Wednesday, January 20, 2021

NECWA Intern David Madden

Hello! I am an undergraduate student at Bridgewater State University, and am pursuing a Biology major, as well as a Music minor. I discovered NECWA through my University and have been working as a field research intern starting in November. With NECWA, I have had the opportunity of working with various types of marine wildlife that strand along the shores of Cape Cod. On some occasions, I have walked beaches looking to locate and rescue stranded cold stunned sea turtles in collaboration with Wellfleet Bay Wildlife Sanctuary in Wellfleet, MA. At other times, my walks have focused on finding and necropsying Western Atlantic torpedo rays and ocean sunfish. I have also been involved in a number of sea bird rescues that also occur this time of the year.

David Madden at Paine's Creek, Brewster, MA

A new project that NECWA initiated this stranding season was focused on the Western Atlantic Torpedo, an electric ray found in the waters off of the Cape. Each fall and early winter, torpedo rays, have been found to strand primarily along the northern shores of Cape Cod. This year, NECWA was able to document 41 torpedo ray carcasses washed up along a 1.3 mile stretch of beach on Long Point, Provincetown. The cause of this mass stranding is unknown and currently under investigation.

David on Great Island, 1/16/21 looking for wildlife in need.

NECWA has given me a unique opportunity to experience wildlife that many New England natives may never see, and some may not even known about. Living off Cape makes it difficult to access many of these beaches where strandings occur, but it is important to make the effort to drive down to these areas. I find ocean sunfish to be absolutely fascinating animals. Their strange biology and morphology is incredible to experience up close. Being able to perform necropsies, animal autopsies, and learn first hand about the inner workings of these animals is also a joy.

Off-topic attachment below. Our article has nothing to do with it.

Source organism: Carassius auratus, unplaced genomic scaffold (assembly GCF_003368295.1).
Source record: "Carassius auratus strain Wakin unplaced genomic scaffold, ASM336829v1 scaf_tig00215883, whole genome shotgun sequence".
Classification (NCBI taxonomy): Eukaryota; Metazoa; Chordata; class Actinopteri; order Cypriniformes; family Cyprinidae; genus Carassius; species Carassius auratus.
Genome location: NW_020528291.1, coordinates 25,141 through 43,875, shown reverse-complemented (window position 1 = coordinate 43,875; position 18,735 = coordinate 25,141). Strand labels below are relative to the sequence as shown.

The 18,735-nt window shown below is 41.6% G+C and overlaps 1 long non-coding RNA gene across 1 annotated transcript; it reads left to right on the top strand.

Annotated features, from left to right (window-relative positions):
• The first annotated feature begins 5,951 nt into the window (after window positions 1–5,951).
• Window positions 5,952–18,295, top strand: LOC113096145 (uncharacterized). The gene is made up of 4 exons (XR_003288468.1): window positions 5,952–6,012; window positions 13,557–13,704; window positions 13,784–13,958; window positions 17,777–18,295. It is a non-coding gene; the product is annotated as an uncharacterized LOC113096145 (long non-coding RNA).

David documenting a torpedo ray on Long Point, Provincetown.

I adore marine wildlife and have always felt very lucky to live in a place with such a diverse wildlife and a complex ecology. I have spent much of my time on the Cape for recreational purposes with friends and family. I find it a privilege to now to have a purpose for my actions by assisting with marine wildlife rescues and research with NECWA. Thanks to NECWA I have had the opportunity to study these animals up close and to develop skills useful for my career goals in the field of marine science. After graduation I would like to have a career that is focused on conservation biology and the study of marine life in the waters of New England.

David recording data on a torpedo ray

For anyone interested in learning more about Bridgewater State Universities Biology Program, click HERE. To learn more about NECWA's internship program, click HERE.